Trichet's Feint Works for the Moment

The ECB must be pleased with itself.   The strategic ambiguity card that Trichet played yesterday is succeeding in supporting the peripheral bond markets and a relaxation of prices in the credit default swaps market.  Because the ECB never indicated a amount of sovereign bonds it would buy, an increase, as we have saw last week and this week, does not require an announcement or change of stance.  The ECB's Nowotny acknowledged that purchases were "energetic" this week. 

Recall that in the first week of the sovereign bond purchases back in May, 16 bln euros purchases were made.  Last week, the ECB purchased around 1 bln euros of sovereign bonds.  Estimates for this week's purchases are around 5 bln euros.  The market learns of the size of the purchases primarily through the size of the sterilization effort.  This is indicated late Mondays in Europe and will be a key focus for investors in the coming weeks. 

However, I remain skeptical that this will stem the tide for very long.  First, it does not address the funding for banks, such as those in Portugal and Ireland that have been locked out of the wholesale funding market since April/May.  With the ECB extending its emergency liquidity provisions through Q1, this enables continued dependency, which is really unsustainable.  

Second, it will not stop the rot from growing.  Specifically, Moody's placed six top rated Irish mortgage bonds on negative watch and S&P announced that it was placing Greece's sovereign BB+ rating on negative watch.  S&P also placed Portuguese bank on credit watch for possible downgrade (currently A1 long-term and A2 short-term).

Third, the political fallout from the crisis will continue.  The ruling Fianna Fail party in Ireland has seen its public support fall to new lows and this underscores the risks that new week, the Irish parliament fails to approve the 2011 budget, which is ostensibly part of the basis for the aid package.   The pricing of credit-default swaps on Italian banks have risen this week.  Prime Minister Berlusconi faces a confidence vote on December 14 and many expect his government to fall. 

It is Belgium that has the dubious honor of having the worst performing bond market in the euro zone this week.  It is among the most indebted euro zone member and, although its economy is expanding and it enjoys a current account surplus, it has been unable to form a government several months after the national election.  The government has to roll-over 75 bln euro of debt next year, and like Spain and Italy it is front loaded, concentrated in Q1 11.  Like several peripheral countries, banking assets in Belgium are a multiple (3.5X) the size of the economy.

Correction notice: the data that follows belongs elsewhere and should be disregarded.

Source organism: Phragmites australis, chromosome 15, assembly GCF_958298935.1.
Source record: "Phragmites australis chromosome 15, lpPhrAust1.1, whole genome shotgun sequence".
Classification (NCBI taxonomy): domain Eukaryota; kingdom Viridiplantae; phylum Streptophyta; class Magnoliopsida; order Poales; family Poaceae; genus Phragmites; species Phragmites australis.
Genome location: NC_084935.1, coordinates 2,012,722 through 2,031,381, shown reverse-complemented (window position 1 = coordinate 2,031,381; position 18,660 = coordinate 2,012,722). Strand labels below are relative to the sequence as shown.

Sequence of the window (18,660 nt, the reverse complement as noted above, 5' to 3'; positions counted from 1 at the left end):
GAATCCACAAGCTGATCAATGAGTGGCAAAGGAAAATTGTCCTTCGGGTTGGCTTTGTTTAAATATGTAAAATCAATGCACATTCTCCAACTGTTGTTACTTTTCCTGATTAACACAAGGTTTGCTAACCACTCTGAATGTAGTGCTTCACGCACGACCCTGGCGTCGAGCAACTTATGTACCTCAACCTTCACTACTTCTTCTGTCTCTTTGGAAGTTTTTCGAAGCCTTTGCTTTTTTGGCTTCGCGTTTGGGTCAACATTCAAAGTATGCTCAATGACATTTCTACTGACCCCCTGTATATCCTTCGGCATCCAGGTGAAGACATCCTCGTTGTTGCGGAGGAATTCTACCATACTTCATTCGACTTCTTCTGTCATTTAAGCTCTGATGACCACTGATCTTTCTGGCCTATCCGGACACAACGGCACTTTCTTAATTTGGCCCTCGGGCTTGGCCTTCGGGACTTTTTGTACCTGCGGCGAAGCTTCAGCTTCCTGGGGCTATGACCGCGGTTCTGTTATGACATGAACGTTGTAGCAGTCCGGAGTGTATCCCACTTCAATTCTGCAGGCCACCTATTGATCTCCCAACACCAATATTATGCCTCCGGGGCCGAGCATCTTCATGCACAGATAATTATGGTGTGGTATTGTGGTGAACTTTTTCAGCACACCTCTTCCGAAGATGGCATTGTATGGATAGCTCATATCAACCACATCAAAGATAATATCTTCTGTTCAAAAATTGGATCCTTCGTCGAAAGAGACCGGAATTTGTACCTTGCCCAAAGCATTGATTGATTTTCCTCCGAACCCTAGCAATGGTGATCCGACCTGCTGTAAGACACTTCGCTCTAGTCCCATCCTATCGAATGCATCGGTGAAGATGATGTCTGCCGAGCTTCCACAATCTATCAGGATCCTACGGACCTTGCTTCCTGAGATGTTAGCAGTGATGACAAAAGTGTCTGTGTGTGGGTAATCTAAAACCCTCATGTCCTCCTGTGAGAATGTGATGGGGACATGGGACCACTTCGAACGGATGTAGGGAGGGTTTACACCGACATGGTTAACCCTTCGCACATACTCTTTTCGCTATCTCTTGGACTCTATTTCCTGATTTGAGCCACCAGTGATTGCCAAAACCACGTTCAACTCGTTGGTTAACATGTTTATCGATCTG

In terms of the euro itself, the recovery in peripheral bonds have sparked a short-covering rally in the euro.  The euro approached the $1.3280 area.  A convincing break of this area could spur as much as another 2 cent advance from a technical perspective.  However, we think that participants will be reluctant chase the euro there ahead of the Irish budget vote.  Also, the 2-year US-German interest rate differential, which has tracked the euro-dollar exchange rate so well, is still moving in a dollar-supportive direction.  

Other news from Europe today seems largely irrelevant, but to note the service sector PMIs were generally on the first side as were euro zone retail sales in October (0.5%, more than twice the gain the market had expected).   

Look for a decent Canadian employment report (maybe the best in 3 months) and a respectable US employment report.  My own guesstimate is for an above consensus read and would not be surprised to see something close to 200k on the nonfarm payrolls.  Note that it would be the eleventh month of private sector job gains, i.e., every month this year has seen private sector payrolls grow.
Trichet's Feint Works for the Moment Trichet's Feint Works for the Moment Reviewed by Marc Chandler on December 03, 2010 Rating: 5
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